Staff Publications

Staff Publications

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    'Staff publications' is the digital repository of Wageningen University & Research

    'Staff publications' contains references to publications authored by Wageningen University staff from 1976 onward.

    Publications authored by the staff of the Research Institutes are available from 1995 onwards.

    Full text documents are added when available. The database is updated daily and currently holds about 240,000 items, of which 72,000 in open access.

    We have a manual that explains all the features 

Record number 549718
Title Pull the plug : How private commitment strategies can strengthen personal norms and promote energy-saving in the Netherlands
Author(s) Werff, Ellen van der; Taufik, Danny; Venhoeven, Leonie
Source Energy Research & Social Science 54 (2019). - ISSN 2214-6296 - p. 26 - 33.
Department(s) Consumer and Chain
Publication type Refereed Article in a scientific journal
Publication year 2019
Keyword(s) Energy saving behaviour - Personal norms - Private commitment strategy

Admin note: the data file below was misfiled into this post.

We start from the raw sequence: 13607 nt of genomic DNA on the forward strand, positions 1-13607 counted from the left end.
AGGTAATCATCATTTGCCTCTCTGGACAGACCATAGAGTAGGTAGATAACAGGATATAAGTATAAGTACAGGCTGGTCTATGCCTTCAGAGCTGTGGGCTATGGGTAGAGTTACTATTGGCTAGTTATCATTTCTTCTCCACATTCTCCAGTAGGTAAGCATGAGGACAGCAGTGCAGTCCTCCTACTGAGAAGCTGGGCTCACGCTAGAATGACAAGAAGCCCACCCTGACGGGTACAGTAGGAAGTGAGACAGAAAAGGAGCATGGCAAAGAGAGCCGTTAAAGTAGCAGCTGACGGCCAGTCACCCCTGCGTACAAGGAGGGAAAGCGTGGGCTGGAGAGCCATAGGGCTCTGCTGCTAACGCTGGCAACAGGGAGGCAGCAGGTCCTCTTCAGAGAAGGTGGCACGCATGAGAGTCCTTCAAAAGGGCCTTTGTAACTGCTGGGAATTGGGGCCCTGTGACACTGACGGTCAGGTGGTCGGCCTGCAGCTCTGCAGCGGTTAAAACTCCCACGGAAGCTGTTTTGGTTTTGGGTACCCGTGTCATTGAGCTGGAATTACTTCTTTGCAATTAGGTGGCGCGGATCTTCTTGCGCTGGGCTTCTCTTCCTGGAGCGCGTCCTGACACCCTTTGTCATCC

We tested the influence of a private commitment strategy, in which people pledge to change their behaviour, on energy saving behaviour. We found that the private commitment only influenced energy saving behaviour when the behaviour was perceived to be relatively effortful. When people found it easy to engage in the behaviour, the private commitment did not promote energy saving behaviour. Importantly, we tested the underlying mechanism why private commitments may influence energy saving in households. Our results show that when behaviours are perceived to be relatively effortful, the private commitment strengthened people's personal norm to engage in the behaviour. That is, after making a private commitment they felt more morally obliged to engage in the behaviour they committed to. In turn, a stronger personal norm was positively related to energy saving behaviour. People's injunctive norms and environmental self-identity did not explain why making a private commitment changed energy saving behaviour when this behaviour is perceived to be relatively effortful. Our findings contribute to the literature by providing more insight into why and under which circumstances private commitments may influence behaviour. Our results suggest that only when people find the behaviour somewhat effortful a private commitment may increase their personal norm to engage in the behaviour, thereby making it more likely that they actually do so.

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